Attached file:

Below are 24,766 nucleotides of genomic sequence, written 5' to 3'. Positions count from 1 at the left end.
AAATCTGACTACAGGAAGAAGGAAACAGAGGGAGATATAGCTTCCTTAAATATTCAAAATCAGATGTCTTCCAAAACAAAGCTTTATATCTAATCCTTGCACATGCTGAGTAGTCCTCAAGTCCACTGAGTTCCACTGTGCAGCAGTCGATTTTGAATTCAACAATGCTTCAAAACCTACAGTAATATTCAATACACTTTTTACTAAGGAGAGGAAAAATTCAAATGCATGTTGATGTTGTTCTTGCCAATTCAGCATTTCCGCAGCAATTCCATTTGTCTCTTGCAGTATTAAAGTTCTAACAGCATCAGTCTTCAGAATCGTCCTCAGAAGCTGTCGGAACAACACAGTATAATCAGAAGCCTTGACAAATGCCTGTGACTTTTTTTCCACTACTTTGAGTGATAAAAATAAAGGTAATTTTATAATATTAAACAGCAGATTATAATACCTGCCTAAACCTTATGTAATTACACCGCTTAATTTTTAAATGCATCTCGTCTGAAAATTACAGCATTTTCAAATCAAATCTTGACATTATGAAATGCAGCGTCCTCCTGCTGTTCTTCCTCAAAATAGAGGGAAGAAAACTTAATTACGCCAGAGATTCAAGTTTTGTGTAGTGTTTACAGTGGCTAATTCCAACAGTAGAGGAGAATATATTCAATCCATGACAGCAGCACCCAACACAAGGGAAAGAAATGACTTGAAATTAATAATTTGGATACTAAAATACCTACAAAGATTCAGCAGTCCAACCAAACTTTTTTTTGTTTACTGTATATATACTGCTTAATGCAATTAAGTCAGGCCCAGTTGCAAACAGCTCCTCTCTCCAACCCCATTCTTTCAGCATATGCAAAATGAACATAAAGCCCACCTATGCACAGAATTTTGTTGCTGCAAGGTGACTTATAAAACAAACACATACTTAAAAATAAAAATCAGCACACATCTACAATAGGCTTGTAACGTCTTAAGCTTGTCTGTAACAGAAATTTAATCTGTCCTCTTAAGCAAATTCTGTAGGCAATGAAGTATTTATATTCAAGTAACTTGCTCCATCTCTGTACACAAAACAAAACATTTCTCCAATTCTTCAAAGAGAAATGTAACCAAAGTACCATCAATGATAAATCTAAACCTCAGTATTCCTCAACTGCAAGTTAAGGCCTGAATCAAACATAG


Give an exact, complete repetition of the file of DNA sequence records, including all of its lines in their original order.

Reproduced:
Below are 24,766 nucleotides of genomic sequence, written 5' to 3'. Positions count from 1 at the left end.
AAATCTGACTACAGGAAGAAGGAAACAGAGGGAGATATAGCTTCCTTAAATATTCAAAATCAGATGTCTTCCAAAACAAAGCTTTATATCTAATCCTTGCACATGCTGAGTAGTCCTCAAGTCCACTGAGTTCCACTGTGCAGCAGTCGATTTTGAATTCAACAATGCTTCAAAACCTACAGTAATATTCAATACACTTTTTACTAAGGAGAGGAAAAATTCAAATGCATGTTGATGTTGTTCTTGCCAATTCAGCATTTCCGCAGCAATTCCATTTGTCTCTTGCAGTATTAAAGTTCTAACAGCATCAGTCTTCAGAATCGTCCTCAGAAGCTGTCGGAACAACACAGTATAATCAGAAGCCTTGACAAATGCCTGTGACTTTTTTTCCACTACTTTGAGTGATAAAAATAAAGGTAATTTTATAATATTAAACAGCAGATTATAATACCTGCCTAAACCTTATGTAATTACACCGCTTAATTTTTAAATGCATCTCGTCTGAAAATTACAGCATTTTCAAATCAAATCTTGACATTATGAAATGCAGCGTCCTCCTGCTGTTCTTCCTCAAAATAGAGGGAAGAAAACTTAATTACGCCAGAGATTCAAGTTTTGTGTAGTGTTTACAGTGGCTAATTCCAACAGTAGAGGAGAATATATTCAATCCATGACAGCAGCACCCAACACAAGGGAAAGAAATGACTTGAAATTAATAATTTGGATACTAAAATACCTACAAAGATTCAGCAGTCCAACCAAACTTTTTTTTGTTTACTGTATATATACTGCTTAATGCAATTAAGTCAGGCCCAGTTGCAAACAGCTCCTCTCTCCAACCCCATTCTTTCAGCATATGCAAAATGAACATAAAGCCCACCTATGCACAGAATTTTGTTGCTGCAAGGTGACTTATAAAACAAACACATACTTAAAAATAAAAATCAGCACACATCTACAATAGGCTTGTAACGTCTTAAGCTTGTCTGTAACAGAAATTTAATCTGTCCTCTTAAGCAAATTCTGTAGGCAATGAAGTATTTATATTCAAGTAACTTGCTCCATCTCTGTACACAAAACAAAACATTTCTCCAATTCTTCAAAGAGAAATGTAACCAAAGTACCATCAATGATAAATCTAAACCTCAGTATTCCTCAACTGCAAGTTAAGGCCTGAATCAAACATAG